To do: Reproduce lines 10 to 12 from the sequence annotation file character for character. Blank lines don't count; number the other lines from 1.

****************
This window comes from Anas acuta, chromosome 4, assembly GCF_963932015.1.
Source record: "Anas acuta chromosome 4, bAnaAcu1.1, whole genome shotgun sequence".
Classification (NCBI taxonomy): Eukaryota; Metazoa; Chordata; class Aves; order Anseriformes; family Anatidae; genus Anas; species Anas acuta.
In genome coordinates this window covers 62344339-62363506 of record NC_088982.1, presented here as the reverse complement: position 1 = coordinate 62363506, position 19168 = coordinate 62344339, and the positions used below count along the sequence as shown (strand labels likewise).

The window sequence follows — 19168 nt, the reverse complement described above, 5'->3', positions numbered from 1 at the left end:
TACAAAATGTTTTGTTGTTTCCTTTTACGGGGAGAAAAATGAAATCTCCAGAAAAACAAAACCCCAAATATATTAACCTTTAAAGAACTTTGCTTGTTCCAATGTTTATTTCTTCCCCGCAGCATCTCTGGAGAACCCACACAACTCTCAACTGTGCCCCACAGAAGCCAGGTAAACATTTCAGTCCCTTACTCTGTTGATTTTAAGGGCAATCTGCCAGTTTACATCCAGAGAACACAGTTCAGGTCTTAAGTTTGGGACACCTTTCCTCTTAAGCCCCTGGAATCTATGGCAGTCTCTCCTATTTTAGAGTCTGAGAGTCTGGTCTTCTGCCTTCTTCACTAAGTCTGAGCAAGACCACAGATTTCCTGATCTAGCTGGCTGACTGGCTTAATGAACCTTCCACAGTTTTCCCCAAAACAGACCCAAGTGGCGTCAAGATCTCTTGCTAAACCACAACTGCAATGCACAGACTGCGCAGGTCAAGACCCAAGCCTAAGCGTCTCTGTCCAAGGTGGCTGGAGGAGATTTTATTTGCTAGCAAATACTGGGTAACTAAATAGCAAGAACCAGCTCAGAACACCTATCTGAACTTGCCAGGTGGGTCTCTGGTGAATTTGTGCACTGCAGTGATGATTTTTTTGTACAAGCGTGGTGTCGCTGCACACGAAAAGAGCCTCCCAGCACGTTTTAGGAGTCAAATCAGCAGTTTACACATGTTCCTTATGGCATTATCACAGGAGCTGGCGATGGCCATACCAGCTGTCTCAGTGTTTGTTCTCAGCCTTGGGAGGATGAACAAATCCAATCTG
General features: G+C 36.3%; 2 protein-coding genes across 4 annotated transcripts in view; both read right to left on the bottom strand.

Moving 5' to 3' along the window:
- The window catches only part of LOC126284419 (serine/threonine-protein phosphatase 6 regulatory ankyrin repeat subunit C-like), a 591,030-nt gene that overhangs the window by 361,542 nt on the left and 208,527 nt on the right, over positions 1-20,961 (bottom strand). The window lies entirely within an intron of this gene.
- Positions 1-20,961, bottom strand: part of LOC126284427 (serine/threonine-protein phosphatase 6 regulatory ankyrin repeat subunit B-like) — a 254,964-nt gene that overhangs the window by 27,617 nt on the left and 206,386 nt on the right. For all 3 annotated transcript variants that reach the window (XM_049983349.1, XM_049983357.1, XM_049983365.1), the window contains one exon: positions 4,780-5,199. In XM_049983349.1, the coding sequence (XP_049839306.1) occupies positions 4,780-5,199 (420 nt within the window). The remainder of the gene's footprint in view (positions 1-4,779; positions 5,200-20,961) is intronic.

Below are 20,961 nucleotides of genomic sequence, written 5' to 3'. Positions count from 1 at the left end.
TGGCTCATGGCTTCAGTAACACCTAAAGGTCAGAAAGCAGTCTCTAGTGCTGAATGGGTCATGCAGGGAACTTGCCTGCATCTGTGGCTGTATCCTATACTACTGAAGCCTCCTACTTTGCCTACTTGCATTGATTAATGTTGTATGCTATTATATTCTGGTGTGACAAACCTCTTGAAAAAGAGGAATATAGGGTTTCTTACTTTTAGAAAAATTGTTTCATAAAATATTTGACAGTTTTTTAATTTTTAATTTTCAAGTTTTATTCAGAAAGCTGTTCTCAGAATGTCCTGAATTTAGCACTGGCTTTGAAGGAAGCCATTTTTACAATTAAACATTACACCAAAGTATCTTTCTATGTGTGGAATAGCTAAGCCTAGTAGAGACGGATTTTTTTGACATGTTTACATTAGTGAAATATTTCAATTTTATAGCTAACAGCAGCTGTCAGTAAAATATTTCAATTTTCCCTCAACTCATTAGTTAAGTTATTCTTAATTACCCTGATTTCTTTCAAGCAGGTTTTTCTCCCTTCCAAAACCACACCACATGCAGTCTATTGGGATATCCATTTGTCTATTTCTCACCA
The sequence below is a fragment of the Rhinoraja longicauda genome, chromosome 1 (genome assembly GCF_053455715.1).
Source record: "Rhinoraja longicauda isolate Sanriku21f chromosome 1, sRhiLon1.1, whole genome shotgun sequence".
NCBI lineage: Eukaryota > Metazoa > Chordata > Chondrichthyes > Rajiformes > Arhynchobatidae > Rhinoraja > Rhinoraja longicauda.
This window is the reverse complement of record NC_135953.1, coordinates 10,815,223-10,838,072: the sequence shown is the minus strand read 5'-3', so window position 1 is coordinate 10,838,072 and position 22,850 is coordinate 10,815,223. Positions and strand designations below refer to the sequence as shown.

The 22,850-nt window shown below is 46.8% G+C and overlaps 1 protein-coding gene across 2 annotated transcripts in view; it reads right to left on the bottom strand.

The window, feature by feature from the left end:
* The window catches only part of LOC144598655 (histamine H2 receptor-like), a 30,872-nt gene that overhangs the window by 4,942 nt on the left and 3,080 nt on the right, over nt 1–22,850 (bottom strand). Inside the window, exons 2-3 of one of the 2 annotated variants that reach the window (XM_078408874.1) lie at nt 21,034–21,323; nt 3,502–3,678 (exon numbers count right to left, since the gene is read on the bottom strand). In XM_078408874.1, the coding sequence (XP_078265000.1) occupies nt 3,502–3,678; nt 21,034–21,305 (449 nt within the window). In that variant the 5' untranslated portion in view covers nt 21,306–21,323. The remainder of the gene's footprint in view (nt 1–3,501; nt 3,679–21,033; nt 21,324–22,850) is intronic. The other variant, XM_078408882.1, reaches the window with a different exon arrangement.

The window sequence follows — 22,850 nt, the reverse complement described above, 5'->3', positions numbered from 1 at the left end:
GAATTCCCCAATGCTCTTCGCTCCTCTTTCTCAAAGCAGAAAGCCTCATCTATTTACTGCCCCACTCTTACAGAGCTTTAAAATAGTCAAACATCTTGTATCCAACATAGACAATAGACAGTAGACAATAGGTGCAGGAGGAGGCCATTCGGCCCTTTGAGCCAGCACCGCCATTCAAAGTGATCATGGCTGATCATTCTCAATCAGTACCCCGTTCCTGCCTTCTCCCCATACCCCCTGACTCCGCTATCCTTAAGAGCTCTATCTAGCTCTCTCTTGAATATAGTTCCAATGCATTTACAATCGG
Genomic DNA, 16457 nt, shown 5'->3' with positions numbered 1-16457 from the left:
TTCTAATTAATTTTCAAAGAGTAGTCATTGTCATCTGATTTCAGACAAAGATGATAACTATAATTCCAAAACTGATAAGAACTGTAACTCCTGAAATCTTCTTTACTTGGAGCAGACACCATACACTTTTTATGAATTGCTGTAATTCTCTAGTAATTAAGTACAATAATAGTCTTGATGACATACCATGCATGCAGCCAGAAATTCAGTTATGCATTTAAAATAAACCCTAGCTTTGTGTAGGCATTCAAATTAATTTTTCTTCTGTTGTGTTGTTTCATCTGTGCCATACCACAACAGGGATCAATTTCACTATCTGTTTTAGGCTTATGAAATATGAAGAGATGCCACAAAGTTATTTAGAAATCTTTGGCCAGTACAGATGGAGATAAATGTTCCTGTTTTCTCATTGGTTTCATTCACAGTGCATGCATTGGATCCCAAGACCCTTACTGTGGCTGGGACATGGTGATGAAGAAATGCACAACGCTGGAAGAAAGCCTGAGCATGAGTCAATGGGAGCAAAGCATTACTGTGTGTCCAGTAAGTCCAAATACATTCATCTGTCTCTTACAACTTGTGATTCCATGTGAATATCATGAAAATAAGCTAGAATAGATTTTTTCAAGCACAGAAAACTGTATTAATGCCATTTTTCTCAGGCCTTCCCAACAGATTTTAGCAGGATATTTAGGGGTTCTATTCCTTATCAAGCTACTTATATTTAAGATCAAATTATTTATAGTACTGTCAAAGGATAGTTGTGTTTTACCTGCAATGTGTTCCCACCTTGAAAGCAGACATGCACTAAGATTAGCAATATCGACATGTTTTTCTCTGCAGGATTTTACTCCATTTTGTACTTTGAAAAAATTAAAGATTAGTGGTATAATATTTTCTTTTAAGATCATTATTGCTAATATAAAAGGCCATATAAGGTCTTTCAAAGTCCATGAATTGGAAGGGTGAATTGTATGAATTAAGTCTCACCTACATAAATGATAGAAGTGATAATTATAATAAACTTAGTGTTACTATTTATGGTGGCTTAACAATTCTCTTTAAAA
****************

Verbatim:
- Positions 1-20,961, bottom strand: part of LOC126284427 (serine/threonine-protein phosphatase 6 regulatory ankyrin repeat subunit B-like) — a 254,964-nt gene that overhangs the window by 27,617 nt on the left and 206,386 nt on the right. For all 3 annotated transcript variants that reach the window (XM_049983349.1, XM_049983357.1, XM_049983365.1), the window contains one exon: positions 4,780-5,199. In XM_049983349.1, the coding sequence (XP_049839306.1) occupies positions 4,780-5,199 (420 nt within the window). The remainder of the gene's footprint in view (positions 1-4,779; positions 5,200-20,961) is intronic.

Below are 20,961 nucleotides of genomic sequence, written 5' to 3'. Positions count from 1 at the left end.
TGGCTCATGGCTTCAGTAACACCTAAAGGTCAGAAAGCAGTCTCTAGTGCTGAATGGGTCATGCAGGGAACTTGCCTGCATCTGTGGCTGTATCCTATACTACTGAAGCCTCCTACTTTGCCTACTTGCATTGATTAATGTTGTATGCTATTATATTCTGGTGTGACAAACCTCTTGAAAAAGAGGAATATAGGGTTTCTTACTTTTAGAAAAATTGTTTCATAAAATATTTGACAGTTTTTTAATTTTTAATTTTCAAGTTTTATTCAGAAAGCTGTTCTCAGAATGTCCTGAATTTAGCACTGGCTTTGAAGGAAGCCATTTTTACAATTAAACATTACACCAAAGTATCTTTCTATGTGTGGAATAGCTAAGCCTAGTAGAGACGGATTTTTTTGACATGTTTACATTAGTGAAATATTTCAATTTTATAGCTAACAGCAGCTGTCAGTAAAATATTTCAATTTTCCCTCAACTCATTAGTTAAGTTATTCTTAATTACCCTGATTTCTTTCAAGCAGGTTTTTCTCCCTTCCAAAACCACACCACATGCAGTCTATTGGGATATCCATTTGTCTATTTCTCACCA